Assembling 4mm Banana Plugs from freeamfva's blog

Assembling 4mm Banana Plugs

I needed some custom test leads recently and after experimenting with a few types of banana plugs and cables I found a nice combination and set about assembling them. This short blog post contains a possible recipe, i.e. what worked for me. It was also an opportunity for me to use a ferrule crimp tool. The end result was good – it appears to be a reliable set of test leads.Get more news about banana test probes,you can vist our website!

In the end I went for stackable banana plugs for my particular need, and they also have a retractable sheath to prevent accidental shorts. Internally there is ample room to fit the 4mm overall diameter cable that I wanted to use. The entire parts list is further below.

The chosen cable is really nice. The insulation is thermoplastic elastomer and 525 strands of copper wire making it very flexible. It is designed for hand-held test leads according to the manufacturer Multi-Contact (PDF datasheet). It is usable at temperatures down to -30 degrees C, and can withstand up to 105 degrees C.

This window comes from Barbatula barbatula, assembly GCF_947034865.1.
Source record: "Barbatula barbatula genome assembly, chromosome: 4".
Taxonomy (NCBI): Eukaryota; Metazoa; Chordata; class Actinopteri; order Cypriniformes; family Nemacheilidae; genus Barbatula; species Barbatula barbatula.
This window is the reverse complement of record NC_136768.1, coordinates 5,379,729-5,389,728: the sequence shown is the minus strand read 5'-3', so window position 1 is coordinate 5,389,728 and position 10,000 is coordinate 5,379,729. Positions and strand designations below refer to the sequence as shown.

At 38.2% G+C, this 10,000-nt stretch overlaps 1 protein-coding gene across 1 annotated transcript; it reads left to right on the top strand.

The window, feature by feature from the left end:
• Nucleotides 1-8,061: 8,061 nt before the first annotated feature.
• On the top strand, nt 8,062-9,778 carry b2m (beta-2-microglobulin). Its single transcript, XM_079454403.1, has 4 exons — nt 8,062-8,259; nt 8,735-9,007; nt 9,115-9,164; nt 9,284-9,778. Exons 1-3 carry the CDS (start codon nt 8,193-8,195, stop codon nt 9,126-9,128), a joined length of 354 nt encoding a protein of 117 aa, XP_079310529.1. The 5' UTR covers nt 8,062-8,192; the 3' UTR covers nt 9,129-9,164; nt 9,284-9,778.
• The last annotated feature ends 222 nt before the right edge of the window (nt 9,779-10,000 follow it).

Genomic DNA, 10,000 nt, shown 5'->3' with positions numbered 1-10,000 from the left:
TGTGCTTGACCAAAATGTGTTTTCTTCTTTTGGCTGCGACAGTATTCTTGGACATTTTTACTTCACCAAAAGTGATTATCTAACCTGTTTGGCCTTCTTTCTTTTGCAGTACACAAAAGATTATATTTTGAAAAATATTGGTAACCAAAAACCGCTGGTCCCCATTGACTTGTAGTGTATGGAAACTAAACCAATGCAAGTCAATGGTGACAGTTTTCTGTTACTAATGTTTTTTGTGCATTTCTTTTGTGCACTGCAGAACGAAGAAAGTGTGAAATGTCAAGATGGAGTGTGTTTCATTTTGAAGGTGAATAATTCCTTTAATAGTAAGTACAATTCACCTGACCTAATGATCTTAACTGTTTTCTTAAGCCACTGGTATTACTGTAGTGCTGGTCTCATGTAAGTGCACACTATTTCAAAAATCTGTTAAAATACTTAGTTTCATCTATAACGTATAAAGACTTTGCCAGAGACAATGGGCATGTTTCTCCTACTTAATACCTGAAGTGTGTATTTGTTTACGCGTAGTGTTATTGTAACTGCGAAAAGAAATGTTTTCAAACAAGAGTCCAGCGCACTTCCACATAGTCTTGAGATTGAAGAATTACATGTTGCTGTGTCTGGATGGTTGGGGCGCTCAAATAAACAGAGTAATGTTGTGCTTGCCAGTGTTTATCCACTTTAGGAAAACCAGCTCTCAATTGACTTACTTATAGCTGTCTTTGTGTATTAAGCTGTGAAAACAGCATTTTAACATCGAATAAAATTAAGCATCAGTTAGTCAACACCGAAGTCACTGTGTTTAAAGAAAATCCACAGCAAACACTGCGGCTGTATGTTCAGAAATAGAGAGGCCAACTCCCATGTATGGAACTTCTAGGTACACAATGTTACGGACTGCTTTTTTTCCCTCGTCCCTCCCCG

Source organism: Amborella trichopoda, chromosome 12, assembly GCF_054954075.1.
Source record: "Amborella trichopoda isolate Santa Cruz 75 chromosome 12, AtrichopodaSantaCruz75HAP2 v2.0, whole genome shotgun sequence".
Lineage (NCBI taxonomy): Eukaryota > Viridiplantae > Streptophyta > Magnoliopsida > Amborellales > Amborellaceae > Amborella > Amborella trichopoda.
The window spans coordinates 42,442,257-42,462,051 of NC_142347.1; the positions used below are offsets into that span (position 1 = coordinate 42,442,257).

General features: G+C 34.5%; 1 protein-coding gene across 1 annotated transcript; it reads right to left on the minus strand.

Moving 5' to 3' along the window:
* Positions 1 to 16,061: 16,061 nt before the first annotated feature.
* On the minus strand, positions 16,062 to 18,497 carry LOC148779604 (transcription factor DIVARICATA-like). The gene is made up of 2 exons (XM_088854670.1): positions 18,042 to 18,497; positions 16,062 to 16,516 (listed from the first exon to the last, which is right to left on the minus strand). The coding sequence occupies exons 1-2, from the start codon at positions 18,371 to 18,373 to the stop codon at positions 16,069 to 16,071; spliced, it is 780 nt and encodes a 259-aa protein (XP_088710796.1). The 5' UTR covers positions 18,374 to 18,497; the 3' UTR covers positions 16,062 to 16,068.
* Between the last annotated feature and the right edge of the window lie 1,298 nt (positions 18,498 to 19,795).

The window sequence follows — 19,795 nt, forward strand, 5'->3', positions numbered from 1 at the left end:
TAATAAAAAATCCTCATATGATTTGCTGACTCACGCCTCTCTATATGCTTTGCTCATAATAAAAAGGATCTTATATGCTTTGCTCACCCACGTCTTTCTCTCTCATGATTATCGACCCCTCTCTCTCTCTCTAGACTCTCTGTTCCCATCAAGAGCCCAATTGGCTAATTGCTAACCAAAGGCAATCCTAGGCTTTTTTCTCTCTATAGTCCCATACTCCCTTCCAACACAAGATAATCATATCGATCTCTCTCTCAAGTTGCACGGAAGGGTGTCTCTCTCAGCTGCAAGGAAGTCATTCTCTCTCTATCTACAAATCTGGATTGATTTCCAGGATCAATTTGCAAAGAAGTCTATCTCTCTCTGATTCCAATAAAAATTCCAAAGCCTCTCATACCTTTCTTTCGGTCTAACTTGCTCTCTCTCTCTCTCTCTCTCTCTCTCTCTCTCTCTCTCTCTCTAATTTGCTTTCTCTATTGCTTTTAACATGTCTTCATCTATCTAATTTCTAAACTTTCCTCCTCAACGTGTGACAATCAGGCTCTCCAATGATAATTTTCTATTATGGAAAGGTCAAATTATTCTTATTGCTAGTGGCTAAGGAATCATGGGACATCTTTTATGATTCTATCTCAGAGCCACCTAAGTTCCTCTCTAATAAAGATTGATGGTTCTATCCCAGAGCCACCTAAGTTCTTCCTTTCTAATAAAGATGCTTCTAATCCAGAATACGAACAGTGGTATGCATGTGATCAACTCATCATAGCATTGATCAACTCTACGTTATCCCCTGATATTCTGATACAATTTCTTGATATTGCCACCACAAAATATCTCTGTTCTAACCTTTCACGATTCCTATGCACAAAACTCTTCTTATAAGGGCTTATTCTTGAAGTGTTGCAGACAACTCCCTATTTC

Ordinarily I’d use a wire stripper for cable stripping but this 4mm cable wasn’t something I normally use; it has hundreds of very thin copper strands and a very thick and soft plastic insulation for extra flexibility and therefore I was worried about the risk of nicking copper strands with the strippers I had (electrician’s wire strippers which are designed for solid core wire of certain sizes).

Since I wasn’t making many lots of leads it was very easy to gently slice at the insulation with a scalpel, bend the wire slightly to confirm that it hadn’t reached the copper core, and then dig a fingernail into the insulation and tear apart the insulation. After that the wire was twisted back into its original lay. These Knipex wire strippers would possibly make the job a lot easier; this style of wire stripper does not rely on the strength of the insulation.Note that although other cables could be used (such as a speaker cable if the banana plugs are for an audio system), it is fairly important that the overall diameter is around 4mm because the strain relief on the chosen banana plug shell is designed for 4mm diameter cables.

The wire has more than 500 strands; I wanted all strands to be captured and attached to the banana plug. I therefore made use of the Knipex Crimping Pliers reviewed here and a sleeve-less ferrule. The result was perfect, every strand captured. For this type of extreme multi-stranded cable the ferrule is essential otherwise the strands will just bunch on either side when the screw is tightened.

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